Sure he was Canada's first prime minister, a nation builder and the visionary force behind building a transcontinental railway.
But how about that mix-up over Sir John A. Macdonald's birth date? Now that is worth talking about.
At least, the apparent birthday blunder is what most caught the attention of many students that were out on a special educational field trip Friday — the day Canadians celebrate Macdonald's birth.
"Getting the wrong date was pretty big for most kids that love birthdays,'' said Edwen Arbuckle, a Grade 5 teacher at Montague Consolidated School.
"Birthdays are important.''
Ten-year-old Faith Haight agrees. She once had to celebrate her birthday on the wrong date. Well, that just sort of sucks.
So Faith, too, was intrigued to learn about the uncertainty over Macdonald's actual birthday.
Macdonald's personal papers provide insight into his life, but his exact birth date remains a mystery, notes The Canadian Encyclopedia.
His father's journal lists Jan. 11, 1815 as Macdonald's date of birth but a certified extract from the registration of his birth cites Jan. 10. His family celebrated his birthday on Jan. 11.
So too did 55 Grade 5 students from Montague Consolidated when they came to Charlottetown Friday ready to make a little noise over Macdonald's 198th birthday.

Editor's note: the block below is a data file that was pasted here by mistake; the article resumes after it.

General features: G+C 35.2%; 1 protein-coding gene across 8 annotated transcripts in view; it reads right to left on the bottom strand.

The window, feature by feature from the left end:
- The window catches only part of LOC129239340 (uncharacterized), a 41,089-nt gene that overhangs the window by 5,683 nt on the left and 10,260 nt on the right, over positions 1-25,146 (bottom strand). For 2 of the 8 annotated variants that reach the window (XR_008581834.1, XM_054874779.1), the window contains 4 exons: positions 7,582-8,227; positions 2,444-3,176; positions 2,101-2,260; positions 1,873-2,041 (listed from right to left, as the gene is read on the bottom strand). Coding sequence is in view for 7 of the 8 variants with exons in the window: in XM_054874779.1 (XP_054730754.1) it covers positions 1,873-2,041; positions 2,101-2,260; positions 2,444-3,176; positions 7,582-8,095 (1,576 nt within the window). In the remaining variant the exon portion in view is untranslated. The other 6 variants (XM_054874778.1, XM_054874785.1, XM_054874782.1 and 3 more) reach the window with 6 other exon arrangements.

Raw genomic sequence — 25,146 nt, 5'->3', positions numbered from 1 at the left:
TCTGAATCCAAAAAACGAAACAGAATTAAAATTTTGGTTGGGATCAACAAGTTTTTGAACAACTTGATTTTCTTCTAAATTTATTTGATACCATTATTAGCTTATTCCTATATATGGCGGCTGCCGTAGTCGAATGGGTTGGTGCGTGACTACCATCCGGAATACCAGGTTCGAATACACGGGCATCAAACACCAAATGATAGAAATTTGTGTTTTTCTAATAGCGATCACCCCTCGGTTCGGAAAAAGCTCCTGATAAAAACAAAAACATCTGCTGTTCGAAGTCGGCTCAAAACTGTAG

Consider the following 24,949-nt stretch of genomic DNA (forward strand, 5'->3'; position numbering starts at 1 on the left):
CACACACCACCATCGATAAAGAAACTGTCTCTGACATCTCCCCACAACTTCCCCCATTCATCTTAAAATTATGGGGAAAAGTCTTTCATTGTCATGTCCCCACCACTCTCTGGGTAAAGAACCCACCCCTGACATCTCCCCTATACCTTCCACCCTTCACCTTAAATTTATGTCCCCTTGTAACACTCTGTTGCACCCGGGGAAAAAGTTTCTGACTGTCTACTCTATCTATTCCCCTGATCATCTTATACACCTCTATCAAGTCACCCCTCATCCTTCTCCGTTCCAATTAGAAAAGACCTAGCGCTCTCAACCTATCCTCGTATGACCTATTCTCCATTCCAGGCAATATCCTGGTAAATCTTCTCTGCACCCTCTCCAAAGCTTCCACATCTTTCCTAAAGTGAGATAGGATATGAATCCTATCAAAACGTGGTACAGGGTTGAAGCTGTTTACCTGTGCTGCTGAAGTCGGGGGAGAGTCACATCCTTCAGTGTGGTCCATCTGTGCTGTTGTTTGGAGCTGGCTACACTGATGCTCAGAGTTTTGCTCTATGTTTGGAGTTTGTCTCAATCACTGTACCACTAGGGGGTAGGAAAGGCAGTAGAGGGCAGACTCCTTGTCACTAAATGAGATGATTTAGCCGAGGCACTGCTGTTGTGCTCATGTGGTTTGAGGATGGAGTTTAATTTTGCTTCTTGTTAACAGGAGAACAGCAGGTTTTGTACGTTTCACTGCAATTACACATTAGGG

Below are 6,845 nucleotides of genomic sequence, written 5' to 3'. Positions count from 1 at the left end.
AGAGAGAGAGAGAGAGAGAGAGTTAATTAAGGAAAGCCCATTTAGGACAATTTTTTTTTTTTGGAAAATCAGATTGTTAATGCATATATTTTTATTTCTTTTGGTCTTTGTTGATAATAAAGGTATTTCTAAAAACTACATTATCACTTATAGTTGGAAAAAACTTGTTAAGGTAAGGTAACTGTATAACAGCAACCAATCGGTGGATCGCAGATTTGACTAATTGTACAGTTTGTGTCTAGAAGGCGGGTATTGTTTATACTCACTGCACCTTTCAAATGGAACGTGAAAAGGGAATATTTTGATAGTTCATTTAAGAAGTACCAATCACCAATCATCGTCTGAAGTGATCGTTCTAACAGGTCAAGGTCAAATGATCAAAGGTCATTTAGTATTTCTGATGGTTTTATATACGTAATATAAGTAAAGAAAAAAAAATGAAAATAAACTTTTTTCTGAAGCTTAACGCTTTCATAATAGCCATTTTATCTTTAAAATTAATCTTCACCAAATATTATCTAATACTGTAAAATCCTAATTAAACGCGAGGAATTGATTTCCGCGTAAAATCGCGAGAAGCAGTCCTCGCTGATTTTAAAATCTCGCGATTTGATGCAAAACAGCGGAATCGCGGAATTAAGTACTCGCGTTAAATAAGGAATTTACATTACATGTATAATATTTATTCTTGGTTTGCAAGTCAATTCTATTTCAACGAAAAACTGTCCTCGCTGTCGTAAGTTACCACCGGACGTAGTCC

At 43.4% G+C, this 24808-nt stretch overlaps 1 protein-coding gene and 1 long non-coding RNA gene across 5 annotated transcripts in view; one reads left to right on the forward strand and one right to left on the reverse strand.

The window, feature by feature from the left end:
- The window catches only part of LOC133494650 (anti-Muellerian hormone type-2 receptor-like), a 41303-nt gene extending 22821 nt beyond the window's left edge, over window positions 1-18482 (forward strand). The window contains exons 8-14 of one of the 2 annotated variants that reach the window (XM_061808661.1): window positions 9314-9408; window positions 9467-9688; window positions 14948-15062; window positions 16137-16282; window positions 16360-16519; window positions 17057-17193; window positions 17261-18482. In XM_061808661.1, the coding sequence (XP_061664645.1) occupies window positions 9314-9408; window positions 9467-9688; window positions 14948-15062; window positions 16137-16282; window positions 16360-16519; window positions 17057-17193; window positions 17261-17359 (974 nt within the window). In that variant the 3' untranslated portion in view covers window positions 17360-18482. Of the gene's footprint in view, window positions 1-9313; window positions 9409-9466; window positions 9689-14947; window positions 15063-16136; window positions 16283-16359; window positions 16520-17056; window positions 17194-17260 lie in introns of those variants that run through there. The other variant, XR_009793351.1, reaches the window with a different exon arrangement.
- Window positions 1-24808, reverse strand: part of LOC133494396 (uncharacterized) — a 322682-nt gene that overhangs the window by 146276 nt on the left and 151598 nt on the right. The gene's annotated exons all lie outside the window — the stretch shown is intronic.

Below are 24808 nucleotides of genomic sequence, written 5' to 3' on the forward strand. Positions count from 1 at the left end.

"It's better than just having a bunch of books and you have to study.'' - Faith Haight, Grade 5 student at Montague Consolidated
The students took part in an 1864-inspired birthday at the Confederation Centre of the Arts sponsored by PEI 2014 Inc. in collaboration with Montague Consolidated.
The party was part of an educational field trip, which included a visit to Province House, to engage students and educate them in a fun and interactive way about Macdonald and his role as a Father of Confederation.
These students now know that Macdonald is much more than simply a bronze statue permanently parked on a bench at the corner of Victoria Row and Queen Street.
"Some of the facts that I think they will remember,'' said Arbuckle, "is that Sir John A. Macdonald initiated the first national park, Banff, that he had a vision of the Royal Canadian Mounted Police (initially the Northwest Mounted Police), and the railway, of course, across Canada.''
Faith, who feels learning about Canada's history is important, believes interactive outings like Friday's educational trip is a good way to learn about Macdonald and other pieces of her country's past.
"You're having fun and learning at the same time,'' she said.
"It's better than just having a bunch of books and you have to study.''